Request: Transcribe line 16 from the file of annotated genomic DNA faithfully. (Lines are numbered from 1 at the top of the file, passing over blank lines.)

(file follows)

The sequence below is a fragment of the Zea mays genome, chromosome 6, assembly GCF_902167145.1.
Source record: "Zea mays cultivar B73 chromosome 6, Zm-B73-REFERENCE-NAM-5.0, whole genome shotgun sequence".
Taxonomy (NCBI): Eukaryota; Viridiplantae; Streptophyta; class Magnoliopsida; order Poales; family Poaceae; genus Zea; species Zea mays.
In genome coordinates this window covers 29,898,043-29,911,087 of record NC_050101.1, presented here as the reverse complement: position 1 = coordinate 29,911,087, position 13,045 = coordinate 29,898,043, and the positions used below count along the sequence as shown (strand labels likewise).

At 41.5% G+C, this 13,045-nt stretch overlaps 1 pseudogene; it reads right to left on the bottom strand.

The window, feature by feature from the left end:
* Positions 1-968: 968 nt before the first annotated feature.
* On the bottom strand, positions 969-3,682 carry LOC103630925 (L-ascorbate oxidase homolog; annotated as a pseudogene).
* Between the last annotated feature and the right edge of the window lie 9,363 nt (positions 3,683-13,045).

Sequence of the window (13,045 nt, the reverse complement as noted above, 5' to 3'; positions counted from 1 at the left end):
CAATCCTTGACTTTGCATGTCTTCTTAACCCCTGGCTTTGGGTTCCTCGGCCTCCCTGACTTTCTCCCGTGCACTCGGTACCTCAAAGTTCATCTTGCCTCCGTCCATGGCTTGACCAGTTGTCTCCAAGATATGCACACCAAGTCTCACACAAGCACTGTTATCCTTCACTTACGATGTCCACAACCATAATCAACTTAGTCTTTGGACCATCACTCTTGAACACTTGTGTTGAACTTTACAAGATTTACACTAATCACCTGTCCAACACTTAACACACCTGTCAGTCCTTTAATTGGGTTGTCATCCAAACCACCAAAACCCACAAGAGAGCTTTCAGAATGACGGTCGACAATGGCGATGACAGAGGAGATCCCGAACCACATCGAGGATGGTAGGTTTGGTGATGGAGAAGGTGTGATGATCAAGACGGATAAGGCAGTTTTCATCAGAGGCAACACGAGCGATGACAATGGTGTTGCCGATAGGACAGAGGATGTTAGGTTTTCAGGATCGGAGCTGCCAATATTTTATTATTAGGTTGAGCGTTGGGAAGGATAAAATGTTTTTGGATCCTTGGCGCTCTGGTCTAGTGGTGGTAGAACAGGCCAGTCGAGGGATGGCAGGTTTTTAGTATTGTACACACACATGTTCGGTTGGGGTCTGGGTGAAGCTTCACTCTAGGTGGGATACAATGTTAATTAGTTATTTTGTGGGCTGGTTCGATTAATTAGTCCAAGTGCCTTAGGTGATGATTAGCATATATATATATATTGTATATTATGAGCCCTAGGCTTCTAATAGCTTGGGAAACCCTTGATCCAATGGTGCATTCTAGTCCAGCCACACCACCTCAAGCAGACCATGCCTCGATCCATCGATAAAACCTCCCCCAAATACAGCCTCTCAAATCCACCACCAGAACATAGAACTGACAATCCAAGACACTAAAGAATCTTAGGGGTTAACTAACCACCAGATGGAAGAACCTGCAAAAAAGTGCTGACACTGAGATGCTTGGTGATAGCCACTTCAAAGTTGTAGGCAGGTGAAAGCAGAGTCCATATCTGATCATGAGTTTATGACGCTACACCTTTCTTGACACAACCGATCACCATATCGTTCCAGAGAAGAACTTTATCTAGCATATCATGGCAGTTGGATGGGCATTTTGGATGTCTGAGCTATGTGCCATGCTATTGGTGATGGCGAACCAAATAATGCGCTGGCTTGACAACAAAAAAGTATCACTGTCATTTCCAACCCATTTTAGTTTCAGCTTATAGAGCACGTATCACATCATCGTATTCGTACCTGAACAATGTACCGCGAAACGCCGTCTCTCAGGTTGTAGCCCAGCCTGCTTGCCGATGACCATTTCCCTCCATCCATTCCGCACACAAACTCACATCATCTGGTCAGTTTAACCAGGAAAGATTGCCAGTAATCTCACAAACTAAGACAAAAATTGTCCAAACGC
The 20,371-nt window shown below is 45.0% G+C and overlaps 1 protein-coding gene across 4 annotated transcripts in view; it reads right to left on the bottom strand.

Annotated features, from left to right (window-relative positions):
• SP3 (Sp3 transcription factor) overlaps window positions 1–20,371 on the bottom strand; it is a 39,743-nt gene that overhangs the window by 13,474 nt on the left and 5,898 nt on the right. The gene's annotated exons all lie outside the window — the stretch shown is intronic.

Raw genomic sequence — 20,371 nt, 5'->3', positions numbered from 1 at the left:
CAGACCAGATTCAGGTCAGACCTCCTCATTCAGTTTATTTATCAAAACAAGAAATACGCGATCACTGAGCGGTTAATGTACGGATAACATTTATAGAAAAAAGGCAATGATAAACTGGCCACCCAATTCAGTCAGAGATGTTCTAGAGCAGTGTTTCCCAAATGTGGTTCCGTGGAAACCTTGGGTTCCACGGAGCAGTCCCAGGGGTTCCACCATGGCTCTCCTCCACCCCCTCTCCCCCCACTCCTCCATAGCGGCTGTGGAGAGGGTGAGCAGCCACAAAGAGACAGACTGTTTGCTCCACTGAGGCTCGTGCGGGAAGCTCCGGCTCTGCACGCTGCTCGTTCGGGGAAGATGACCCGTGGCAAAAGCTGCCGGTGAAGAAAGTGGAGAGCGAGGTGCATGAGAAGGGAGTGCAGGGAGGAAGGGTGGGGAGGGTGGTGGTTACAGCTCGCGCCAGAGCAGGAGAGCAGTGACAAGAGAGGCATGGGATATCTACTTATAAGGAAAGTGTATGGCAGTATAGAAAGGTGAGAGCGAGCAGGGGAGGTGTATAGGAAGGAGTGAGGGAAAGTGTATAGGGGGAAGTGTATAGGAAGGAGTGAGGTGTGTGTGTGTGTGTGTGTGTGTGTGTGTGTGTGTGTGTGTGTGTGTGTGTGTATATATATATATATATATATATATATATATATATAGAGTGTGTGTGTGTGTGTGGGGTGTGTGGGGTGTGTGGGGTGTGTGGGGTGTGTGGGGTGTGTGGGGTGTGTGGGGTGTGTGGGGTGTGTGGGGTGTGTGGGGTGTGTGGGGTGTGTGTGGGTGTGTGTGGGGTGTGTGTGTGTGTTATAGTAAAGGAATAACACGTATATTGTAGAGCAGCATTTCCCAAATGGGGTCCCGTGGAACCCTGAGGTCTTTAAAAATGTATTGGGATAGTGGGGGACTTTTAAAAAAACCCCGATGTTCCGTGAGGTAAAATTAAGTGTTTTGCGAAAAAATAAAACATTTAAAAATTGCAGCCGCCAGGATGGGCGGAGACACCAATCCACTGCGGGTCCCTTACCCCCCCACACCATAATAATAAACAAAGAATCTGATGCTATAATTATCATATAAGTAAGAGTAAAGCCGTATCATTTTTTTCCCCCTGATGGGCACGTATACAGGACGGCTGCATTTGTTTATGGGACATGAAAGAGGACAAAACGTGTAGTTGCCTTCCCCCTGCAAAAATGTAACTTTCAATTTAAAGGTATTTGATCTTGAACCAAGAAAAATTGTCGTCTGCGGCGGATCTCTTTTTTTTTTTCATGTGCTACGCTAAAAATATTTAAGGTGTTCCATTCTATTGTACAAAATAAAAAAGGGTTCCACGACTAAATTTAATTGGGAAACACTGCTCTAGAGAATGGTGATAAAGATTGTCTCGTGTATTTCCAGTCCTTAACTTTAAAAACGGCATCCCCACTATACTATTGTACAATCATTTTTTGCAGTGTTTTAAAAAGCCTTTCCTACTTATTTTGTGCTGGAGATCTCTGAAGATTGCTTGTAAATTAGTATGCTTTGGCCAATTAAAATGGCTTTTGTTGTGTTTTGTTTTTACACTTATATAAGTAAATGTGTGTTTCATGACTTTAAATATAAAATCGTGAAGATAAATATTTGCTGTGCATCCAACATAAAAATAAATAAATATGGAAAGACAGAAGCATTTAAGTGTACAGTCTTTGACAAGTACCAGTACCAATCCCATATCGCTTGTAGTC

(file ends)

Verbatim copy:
CAGACCAGATTCAGGTCAGACCTCCTCATTCAGTTTATTTATCAAAACAAGAAATACGCGATCACTGAGCGGTTAATGTACGGATAACATTTATAGAAAAAAGGCAATGATAAACTGGCCACCCAATTCAGTCAGAGATGTTCTAGAGCAGTGTTTCCCAAATGTGGTTCCGTGGAAACCTTGGGTTCCACGGAGCAGTCCCAGGGGTTCCACCATGGCTCTCCTCCACCCCCTCTCCCCCCACTCCTCCATAGCGGCTGTGGAGAGGGTGAGCAGCCACAAAGAGACAGACTGTTTGCTCCACTGAGGCTCGTGCGGGAAGCTCCGGCTCTGCACGCTGCTCGTTCGGGGAAGATGACCCGTGGCAAAAGCTGCCGGTGAAGAAAGTGGAGAGCGAGGTGCATGAGAAGGGAGTGCAGGGAGGAAGGGTGGGGAGGGTGGTGGTTACAGCTCGCGCCAGAGCAGGAGAGCAGTGACAAGAGAGGCATGGGATATCTACTTATAAGGAAAGTGTATGGCAGTATAGAAAGGTGAGAGCGAGCAGGGGAGGTGTATAGGAAGGAGTGAGGGAAAGTGTATAGGGGGAAGTGTATAGGAAGGAGTGAGGTGTGTGTGTGTGTGTGTGTGTGTGTGTGTGTGTGTGTGTGTGTGTGTGTGTGTATATATATATATATATATATATATATATATATATAGAGTGTGTGTGTGTGTGTGGGGTGTGTGGGGTGTGTGGGGTGTGTGGGGTGTGTGGGGTGTGTGGGGTGTGTGGGGTGTGTGGGGTGTGTGGGGTGTGTGGGGTGTGTGGGGTGTGTGTGGGTGTGTGTGGGGTGTGTGTGTGTGTTATAGTAAAGGAATAACACGTATATTGTAGAGCAGCATTTCCCAAATGGGGTCCCGTGGAACCCTGAGGTCTTTAAAAATGTATTGGGATAGTGGGGGACTTTTAAAAAAACCCCGATGTTCCGTGAGGTAAAATTAAGTGTTTTGCGAAAAAATAAAACATTTAAAAATTGCAGCCGCCAGGATGGGCGGAGACACCAATCCACTGCGGGTCCCTTACCCCCCCACACCATAATAATAAACAAAGAATCTGATGCTATAATTATCATATAAGTAAGAGTAAAGCCGTATCATTTTTTTCCCCCTGATGGGCACGTATACAGGACGGCTGCATTTGTTTATGGGACATGAAAGAGGACAAAACGTGTAGTTGCCTTCCCCCTGCAAAAATGTAACTTTCAATTTAAAGGTATTTGATCTTGAACCAAGAAAAATTGTCGTCTGCGGCGGATCTCTTTTTTTTTTTCATGTGCTACGCTAAAAATATTTAAGGTGTTCCATTCTATTGTACAAAATAAAAAAGGGTTCCACGACTAAATTTAATTGGGAAACACTGCTCTAGAGAATGGTGATAAAGATTGTCTCGTGTATTTCCAGTCCTTAACTTTAAAAACGGCATCCCCACTATACTATTGTACAATCATTTTTTGCAGTGTTTTAAAAAGCCTTTCCTACTTATTTTGTGCTGGAGATCTCTGAAGATTGCTTGTAAATTAGTATGCTTTGGCCAATTAAAATGGCTTTTGTTGTGTTTTGTTTTTACACTTATATAAGTAAATGTGTGTTTCATGACTTTAAATATAAAATCGTGAAGATAAATATTTGCTGTGCATCCAACATAAAAATAAATAAATATGGAAAGACAGAAGCATTTAAGTGTACAGTCTTTGACAAGTACCAGTACCAATCCCATATCGCTTGTAGTC